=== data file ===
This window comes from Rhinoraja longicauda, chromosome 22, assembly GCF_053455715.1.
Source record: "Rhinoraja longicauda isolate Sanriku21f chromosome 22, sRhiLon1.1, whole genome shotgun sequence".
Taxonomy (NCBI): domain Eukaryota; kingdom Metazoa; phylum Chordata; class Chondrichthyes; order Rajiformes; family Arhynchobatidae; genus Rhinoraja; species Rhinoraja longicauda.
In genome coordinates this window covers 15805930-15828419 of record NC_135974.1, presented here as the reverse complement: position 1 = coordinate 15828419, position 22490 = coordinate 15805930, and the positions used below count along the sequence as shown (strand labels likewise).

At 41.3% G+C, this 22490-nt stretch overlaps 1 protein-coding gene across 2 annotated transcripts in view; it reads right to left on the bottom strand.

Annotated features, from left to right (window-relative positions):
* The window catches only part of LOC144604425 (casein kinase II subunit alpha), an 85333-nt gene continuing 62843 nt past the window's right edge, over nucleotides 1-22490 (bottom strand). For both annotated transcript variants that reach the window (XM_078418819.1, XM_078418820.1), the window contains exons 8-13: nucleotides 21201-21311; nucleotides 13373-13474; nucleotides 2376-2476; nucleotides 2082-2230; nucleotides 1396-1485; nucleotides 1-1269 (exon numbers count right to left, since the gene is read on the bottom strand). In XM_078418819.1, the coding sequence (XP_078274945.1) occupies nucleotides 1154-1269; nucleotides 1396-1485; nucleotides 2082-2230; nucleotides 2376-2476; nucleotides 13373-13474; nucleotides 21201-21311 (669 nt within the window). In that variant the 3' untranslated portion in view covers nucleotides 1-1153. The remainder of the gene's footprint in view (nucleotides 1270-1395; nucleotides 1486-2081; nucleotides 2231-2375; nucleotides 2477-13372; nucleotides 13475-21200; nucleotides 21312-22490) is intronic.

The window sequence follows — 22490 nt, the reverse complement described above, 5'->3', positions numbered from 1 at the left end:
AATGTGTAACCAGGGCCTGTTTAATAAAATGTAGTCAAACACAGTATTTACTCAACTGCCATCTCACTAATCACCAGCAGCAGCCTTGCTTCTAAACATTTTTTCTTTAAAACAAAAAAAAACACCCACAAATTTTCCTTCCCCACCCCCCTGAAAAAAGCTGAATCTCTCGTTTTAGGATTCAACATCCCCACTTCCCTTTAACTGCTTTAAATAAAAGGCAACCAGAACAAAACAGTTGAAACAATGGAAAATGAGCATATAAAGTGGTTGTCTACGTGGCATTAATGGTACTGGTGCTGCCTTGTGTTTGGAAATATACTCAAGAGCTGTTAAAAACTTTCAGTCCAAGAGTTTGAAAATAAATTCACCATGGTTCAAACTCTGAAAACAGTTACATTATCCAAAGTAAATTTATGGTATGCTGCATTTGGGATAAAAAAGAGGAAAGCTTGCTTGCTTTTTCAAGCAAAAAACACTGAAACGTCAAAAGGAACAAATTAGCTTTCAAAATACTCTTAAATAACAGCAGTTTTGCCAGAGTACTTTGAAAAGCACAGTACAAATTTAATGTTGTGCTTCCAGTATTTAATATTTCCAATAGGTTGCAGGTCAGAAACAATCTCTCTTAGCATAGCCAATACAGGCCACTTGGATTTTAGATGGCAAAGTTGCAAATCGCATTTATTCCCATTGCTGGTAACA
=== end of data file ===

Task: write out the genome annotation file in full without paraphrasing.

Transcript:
This window comes from Rhinoraja longicauda, chromosome 22, assembly GCF_053455715.1.
Source record: "Rhinoraja longicauda isolate Sanriku21f chromosome 22, sRhiLon1.1, whole genome shotgun sequence".
Taxonomy (NCBI): domain Eukaryota; kingdom Metazoa; phylum Chordata; class Chondrichthyes; order Rajiformes; family Arhynchobatidae; genus Rhinoraja; species Rhinoraja longicauda.
In genome coordinates this window covers 15805930-15828419 of record NC_135974.1, presented here as the reverse complement: position 1 = coordinate 15828419, position 22490 = coordinate 15805930, and the positions used below count along the sequence as shown (strand labels likewise).

At 41.3% G+C, this 22490-nt stretch overlaps 1 protein-coding gene across 2 annotated transcripts in view; it reads right to left on the bottom strand.

Annotated features, from left to right (window-relative positions):
* The window catches only part of LOC144604425 (casein kinase II subunit alpha), an 85333-nt gene continuing 62843 nt past the window's right edge, over nucleotides 1-22490 (bottom strand). For both annotated transcript variants that reach the window (XM_078418819.1, XM_078418820.1), the window contains exons 8-13: nucleotides 21201-21311; nucleotides 13373-13474; nucleotides 2376-2476; nucleotides 2082-2230; nucleotides 1396-1485; nucleotides 1-1269 (exon numbers count right to left, since the gene is read on the bottom strand). In XM_078418819.1, the coding sequence (XP_078274945.1) occupies nucleotides 1154-1269; nucleotides 1396-1485; nucleotides 2082-2230; nucleotides 2376-2476; nucleotides 13373-13474; nucleotides 21201-21311 (669 nt within the window). In that variant the 3' untranslated portion in view covers nucleotides 1-1153. The remainder of the gene's footprint in view (nucleotides 1270-1395; nucleotides 1486-2081; nucleotides 2231-2375; nucleotides 2477-13372; nucleotides 13475-21200; nucleotides 21312-22490) is intronic.

The window sequence follows — 22490 nt, the reverse complement described above, 5'->3', positions numbered from 1 at the left end:
AATGTGTAACCAGGGCCTGTTTAATAAAATGTAGTCAAACACAGTATTTACTCAACTGCCATCTCACTAATCACCAGCAGCAGCCTTGCTTCTAAACATTTTTTCTTTAAAACAAAAAAAAACACCCACAAATTTTCCTTCCCCACCCCCCTGAAAAAAGCTGAATCTCTCGTTTTAGGATTCAACATCCCCACTTCCCTTTAACTGCTTTAAATAAAAGGCAACCAGAACAAAACAGTTGAAACAATGGAAAATGAGCATATAAAGTGGTTGTCTACGTGGCATTAATGGTACTGGTGCTGCCTTGTGTTTGGAAATATACTCAAGAGCTGTTAAAAACTTTCAGTCCAAGAGTTTGAAAATAAATTCACCATGGTTCAAACTCTGAAAACAGTTACATTATCCAAAGTAAATTTATGGTATGCTGCATTTGGGATAAAAAAGAGGAAAGCTTGCTTGCTTTTTCAAGCAAAAAACACTGAAACGTCAAAAGGAACAAATTAGCTTTCAAAATACTCTTAAATAACAGCAGTTTTGCCAGAGTACTTTGAAAAGCACAGTACAAATTTAATGTTGTGCTTCCAGTATTTAATATTTCCAATAGGTTGCAGGTCAGAAACAATCTCTCTTAGCATAGCCAATACAGGCCACTTGGATTTTAGATGGCAAAGTTGCAAATCGCATTTATTCCCATTGCTGGTAACA